Plainview, TX 79072

We are officially a pending 501(c)(3) organization


Jeffie Brewer’s Purple Bull (2014) is now installed at Marsha Sharp Freeway off-ramp to Avenue L as part of the Art on the Llano Project.!Purple-Bull/zoom/c1psg/image1jhh


Joseph Mitchell 1908 – 1996 came to New York City from North Carolina the day after the 1929 stock market crash. He had just graduated from the University of North Carolina at Chapel Hill and was 21 years of age. After eight years as a reporter and feature writer at various newspapers, he joined the staff of The New Yorker Magazine, where he remained until his death in 1996 at the age of eighty-seven.

His books include My Ears Are Bent (1938, reissued and revised and expanded in

2001 by Sheila McGrath and Dan Frank), McSorley’s Wonderful Saloon (1943), Old Mr. Flood (1948), The Bottom of the Harbor (1959), and Joe Gould’s Secret (1965) each a collection of stories or articles. His stories focused on people living on the fringe in New York City. They featured gypsies, alcoholics, the homeless, fishmongers, and a band of Mohawk Indians who worked as riveters on skyscrapers and bridges and had no fear of heights. Much of his journalism is included in the book Up in the Old Hotel (1992) Texas Tech Library PS3525.I86 U6 1992 that includes all of the previous four books collections of magazine pieces. While at The New Yorker, Joseph Mitchell interviewed criminals, evangelists, politicians, and celebrities. He said that he was a good interviewer because he had lost the ability to detect insanity. He listened to everyone, even those who were crazy, as if they were sane. He said, “The best talk is artless, the talk of people trying to reassure or comfort themselves.”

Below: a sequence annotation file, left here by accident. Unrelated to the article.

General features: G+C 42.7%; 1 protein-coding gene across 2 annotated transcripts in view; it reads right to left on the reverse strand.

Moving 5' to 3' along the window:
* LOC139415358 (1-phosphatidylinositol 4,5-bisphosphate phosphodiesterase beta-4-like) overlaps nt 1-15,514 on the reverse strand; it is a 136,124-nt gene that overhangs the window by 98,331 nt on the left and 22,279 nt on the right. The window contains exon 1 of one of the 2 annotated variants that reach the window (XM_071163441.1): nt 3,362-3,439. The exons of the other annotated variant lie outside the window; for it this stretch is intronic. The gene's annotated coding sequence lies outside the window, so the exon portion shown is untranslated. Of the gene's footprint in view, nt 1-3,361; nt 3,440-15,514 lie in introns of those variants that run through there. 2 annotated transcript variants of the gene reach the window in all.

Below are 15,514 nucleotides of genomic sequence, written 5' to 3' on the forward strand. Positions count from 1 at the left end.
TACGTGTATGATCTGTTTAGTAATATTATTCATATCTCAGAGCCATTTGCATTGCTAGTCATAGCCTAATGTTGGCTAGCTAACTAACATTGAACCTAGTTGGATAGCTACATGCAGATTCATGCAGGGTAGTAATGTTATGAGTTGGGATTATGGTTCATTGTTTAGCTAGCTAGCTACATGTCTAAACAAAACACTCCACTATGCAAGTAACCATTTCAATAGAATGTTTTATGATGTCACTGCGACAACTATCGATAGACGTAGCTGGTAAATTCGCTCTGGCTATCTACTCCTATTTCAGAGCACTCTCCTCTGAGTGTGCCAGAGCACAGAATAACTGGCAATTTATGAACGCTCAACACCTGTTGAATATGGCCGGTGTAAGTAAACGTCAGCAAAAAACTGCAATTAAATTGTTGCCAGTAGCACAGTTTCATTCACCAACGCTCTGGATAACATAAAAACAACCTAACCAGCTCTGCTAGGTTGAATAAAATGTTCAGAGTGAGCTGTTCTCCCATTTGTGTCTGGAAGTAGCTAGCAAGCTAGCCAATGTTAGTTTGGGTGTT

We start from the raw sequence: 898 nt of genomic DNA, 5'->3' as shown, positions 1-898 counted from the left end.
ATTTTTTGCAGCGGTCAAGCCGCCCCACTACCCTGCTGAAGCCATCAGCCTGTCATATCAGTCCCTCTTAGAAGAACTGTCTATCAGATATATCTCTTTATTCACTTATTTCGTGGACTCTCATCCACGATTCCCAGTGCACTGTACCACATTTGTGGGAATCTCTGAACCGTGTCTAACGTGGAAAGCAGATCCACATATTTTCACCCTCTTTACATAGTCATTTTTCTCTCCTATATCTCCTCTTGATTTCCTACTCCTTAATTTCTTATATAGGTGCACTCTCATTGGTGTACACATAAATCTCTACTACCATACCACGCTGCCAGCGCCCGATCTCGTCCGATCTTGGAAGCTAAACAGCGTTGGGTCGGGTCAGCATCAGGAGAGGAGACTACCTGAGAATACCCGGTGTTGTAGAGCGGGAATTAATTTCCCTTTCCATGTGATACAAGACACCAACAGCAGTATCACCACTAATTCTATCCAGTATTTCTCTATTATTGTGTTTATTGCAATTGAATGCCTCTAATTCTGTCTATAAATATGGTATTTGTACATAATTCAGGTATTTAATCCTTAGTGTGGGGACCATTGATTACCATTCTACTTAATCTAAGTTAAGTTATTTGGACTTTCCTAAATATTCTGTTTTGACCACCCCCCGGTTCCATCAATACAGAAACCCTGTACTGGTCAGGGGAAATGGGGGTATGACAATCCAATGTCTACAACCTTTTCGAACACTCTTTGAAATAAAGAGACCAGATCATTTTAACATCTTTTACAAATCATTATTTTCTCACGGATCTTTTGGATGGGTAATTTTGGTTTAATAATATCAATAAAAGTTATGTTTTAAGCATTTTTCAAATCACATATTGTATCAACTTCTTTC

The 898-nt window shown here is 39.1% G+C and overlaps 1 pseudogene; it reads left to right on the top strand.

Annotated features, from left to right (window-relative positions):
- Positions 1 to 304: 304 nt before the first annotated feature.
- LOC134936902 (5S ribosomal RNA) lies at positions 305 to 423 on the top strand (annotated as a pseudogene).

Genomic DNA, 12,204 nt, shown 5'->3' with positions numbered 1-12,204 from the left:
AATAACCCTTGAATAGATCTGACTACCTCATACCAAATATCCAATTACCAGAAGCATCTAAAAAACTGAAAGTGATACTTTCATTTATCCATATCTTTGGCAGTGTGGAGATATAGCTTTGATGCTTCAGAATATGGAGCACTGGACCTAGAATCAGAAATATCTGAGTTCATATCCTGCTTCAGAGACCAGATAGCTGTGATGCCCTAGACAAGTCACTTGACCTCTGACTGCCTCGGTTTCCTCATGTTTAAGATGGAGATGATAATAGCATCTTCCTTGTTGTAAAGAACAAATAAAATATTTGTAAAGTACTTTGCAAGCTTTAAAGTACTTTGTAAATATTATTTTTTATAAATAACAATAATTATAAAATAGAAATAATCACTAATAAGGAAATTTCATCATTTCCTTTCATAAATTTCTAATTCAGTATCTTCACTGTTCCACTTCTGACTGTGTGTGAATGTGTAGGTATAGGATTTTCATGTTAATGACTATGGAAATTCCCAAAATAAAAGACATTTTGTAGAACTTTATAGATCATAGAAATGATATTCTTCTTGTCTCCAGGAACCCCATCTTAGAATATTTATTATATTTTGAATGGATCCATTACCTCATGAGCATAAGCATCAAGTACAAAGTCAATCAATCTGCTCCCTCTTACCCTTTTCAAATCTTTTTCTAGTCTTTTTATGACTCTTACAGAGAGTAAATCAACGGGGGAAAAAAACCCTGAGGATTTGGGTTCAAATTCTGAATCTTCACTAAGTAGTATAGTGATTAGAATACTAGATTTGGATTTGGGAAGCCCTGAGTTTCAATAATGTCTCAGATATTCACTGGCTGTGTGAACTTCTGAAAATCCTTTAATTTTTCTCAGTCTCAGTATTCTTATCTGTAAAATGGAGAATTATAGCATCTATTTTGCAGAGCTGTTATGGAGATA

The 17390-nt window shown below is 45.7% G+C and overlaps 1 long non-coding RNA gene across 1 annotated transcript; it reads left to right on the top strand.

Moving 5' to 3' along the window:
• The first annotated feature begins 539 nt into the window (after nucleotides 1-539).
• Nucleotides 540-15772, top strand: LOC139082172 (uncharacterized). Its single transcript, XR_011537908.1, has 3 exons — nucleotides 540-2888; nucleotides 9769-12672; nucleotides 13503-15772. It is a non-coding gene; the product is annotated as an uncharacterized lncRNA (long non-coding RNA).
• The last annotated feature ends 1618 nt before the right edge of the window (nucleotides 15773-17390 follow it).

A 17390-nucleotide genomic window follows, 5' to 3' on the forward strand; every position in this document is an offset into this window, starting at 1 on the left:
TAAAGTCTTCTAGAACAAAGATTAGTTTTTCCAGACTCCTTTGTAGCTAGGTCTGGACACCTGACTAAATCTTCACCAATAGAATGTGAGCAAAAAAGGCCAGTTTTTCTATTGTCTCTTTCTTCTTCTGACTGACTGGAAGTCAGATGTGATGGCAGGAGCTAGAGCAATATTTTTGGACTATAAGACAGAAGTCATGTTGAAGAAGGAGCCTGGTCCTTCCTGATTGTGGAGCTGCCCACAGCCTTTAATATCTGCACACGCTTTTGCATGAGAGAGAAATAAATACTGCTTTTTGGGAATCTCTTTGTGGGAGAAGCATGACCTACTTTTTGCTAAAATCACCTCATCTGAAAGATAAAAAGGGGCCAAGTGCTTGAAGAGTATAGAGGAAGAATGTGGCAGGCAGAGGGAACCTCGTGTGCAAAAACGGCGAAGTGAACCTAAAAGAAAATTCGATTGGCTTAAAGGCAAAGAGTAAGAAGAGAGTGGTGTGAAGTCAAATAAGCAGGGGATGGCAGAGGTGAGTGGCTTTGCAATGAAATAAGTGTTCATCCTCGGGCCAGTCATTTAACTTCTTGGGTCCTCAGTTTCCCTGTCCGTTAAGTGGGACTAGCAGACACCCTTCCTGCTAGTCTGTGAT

Mitchell published his last book in 1965, Joe Gould’s Secret, about a man who said that he learned the language of seagulls and was now writing the longest book in the world. Gould’s writing block was mirrored because, for the next 30 years, Mitchell kept going to his New Yorker office without publishing another word.

Joe Gould’s Secret (2000) is a film in which Stanley Tucci plays Joseph Mitchell and Ian Holm plays Joe Gould.